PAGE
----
Debrunner said she knows the rain will bring “a lot of mud, a lot of cold” to the area. But this Thanksgiving week, Debrunner said she’s grateful her family has a borrowed RV.

Cady Machado has been camping out in a Walmart parking lot with her husband and 9-month-old baby.

Due to the expected rain, Machado told CNN affiliate KTXL, she’s sending her child to her sister’s in Arizona.

As for herself and her husband?

“There’s a nice bridge with my name on it to go underneath where I won’t get flooded out with my husband,” she told KTXL.

The Red Cross and other aid groups have opened additional shelters for people and pets in the area, KCRA reported.

“We want to make sure those people who are staying in tents know that these spaces are available for them so they can get out of the elements,” said Shawn Boyd with the California Governor’s Office of Emergency Services.

Officials lifted evacuation orders and warnings for several more areas Tuesday but cautioned residents “to take steps to ensure they have food, water and fuel for their vehicles.”’

Possible mudslides threaten Southern California

Rain also is expected in Southern California, where the Woolsey Fire was burning west of Los Angeles. As of Wednesday, the blaze had killed three people and torched more than 96,000 acres. It’s now nearly 100% contained.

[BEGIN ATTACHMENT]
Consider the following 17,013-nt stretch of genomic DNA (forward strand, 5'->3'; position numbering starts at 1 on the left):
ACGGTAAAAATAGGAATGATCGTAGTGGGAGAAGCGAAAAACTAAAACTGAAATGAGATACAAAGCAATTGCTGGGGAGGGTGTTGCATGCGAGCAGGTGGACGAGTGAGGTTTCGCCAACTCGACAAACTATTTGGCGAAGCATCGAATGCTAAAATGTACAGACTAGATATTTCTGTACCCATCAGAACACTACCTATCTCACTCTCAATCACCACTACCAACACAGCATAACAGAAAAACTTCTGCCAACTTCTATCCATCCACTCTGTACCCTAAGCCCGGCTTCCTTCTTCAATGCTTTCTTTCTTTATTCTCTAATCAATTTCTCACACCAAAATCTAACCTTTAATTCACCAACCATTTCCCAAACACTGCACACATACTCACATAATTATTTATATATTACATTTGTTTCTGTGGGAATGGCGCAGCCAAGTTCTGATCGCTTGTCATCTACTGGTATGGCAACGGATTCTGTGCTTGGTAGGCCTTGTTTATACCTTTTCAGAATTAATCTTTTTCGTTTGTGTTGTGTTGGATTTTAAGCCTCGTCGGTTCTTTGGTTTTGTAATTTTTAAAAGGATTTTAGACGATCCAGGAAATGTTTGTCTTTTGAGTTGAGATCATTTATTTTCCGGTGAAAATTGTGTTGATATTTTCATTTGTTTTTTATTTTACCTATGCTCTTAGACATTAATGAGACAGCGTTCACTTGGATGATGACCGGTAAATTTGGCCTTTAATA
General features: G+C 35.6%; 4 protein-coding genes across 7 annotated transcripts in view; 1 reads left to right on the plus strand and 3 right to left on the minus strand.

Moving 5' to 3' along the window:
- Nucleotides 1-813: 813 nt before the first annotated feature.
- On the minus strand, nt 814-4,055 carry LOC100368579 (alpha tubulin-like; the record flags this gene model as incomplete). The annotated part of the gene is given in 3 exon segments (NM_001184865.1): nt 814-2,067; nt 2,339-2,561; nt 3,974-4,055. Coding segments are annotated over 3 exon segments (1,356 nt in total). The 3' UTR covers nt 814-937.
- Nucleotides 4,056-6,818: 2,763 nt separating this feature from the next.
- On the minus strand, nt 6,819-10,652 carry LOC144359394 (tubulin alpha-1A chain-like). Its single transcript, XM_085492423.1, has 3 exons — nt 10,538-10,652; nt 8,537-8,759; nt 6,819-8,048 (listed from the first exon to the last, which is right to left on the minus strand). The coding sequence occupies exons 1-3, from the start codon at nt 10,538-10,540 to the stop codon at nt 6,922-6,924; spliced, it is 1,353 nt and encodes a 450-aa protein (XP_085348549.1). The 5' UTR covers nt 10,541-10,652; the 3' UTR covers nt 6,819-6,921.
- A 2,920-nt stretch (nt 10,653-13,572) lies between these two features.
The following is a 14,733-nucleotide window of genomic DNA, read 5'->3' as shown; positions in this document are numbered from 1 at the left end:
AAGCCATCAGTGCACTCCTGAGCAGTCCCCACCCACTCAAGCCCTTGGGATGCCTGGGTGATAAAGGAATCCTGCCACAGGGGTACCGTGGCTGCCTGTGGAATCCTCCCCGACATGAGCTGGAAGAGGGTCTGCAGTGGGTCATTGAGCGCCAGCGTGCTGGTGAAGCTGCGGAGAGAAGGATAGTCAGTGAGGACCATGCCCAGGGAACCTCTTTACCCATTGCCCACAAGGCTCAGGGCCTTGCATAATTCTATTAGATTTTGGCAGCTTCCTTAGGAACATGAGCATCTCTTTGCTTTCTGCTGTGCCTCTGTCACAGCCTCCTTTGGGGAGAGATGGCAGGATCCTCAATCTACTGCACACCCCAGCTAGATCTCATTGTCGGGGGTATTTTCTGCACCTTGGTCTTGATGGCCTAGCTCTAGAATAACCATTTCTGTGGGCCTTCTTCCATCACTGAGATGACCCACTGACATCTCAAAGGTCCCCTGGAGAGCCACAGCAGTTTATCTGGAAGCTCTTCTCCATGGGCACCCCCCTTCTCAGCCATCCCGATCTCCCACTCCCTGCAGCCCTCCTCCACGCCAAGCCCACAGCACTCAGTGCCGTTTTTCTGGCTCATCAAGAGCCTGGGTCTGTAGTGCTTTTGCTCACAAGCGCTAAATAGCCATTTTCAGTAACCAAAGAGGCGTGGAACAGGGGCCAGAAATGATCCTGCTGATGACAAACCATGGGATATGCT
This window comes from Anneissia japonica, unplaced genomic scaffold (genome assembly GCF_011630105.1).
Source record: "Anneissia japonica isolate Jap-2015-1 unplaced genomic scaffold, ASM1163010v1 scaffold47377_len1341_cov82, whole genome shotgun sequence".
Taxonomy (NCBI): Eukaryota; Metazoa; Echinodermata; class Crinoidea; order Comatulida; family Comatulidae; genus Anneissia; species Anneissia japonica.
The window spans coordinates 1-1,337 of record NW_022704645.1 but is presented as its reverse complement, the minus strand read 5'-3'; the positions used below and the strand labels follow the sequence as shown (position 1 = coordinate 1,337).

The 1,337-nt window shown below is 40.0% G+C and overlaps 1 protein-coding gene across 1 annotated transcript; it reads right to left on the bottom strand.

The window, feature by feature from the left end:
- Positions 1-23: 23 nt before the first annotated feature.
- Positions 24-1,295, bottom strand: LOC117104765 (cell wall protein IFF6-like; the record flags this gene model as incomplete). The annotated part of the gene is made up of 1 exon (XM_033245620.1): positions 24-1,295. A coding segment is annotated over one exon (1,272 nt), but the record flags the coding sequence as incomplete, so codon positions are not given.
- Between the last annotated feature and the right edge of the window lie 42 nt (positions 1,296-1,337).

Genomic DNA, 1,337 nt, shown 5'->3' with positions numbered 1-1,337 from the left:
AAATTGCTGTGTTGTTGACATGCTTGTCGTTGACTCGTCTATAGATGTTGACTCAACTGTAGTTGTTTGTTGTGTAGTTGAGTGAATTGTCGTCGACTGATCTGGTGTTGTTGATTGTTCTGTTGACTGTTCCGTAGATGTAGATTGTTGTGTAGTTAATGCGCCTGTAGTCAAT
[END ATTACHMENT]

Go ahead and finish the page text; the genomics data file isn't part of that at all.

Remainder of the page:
The Woolsey burn area is expected to get less than an inch of rain. But it’s still at risk of mudslides and minor debris flow from Wednesday to Thursday, the National Weather Service in Los Angeles said.

Mudslides are more likely in the Woolsey Fire area because fires in the southern part of the state tend to destroy vegetation roots, said Robert Baruffaldi, a meteorologist in the National Weather Service’s Sacramento office.

Officials in Ventura and Los Angeles counties were urging residents to prepare for the rain. Fire departments in both counties are making an emergency supply of sandbags available to the public at fire stations.

CNN’s Paul Vercammen, Silvio Carrillo and Jeff King in Paradise, California, and CNN’s Steve Almasy, Joe Sutton, Stella Chan, Tayor Ward, Holly Yan and Amir Vera contributed to this report.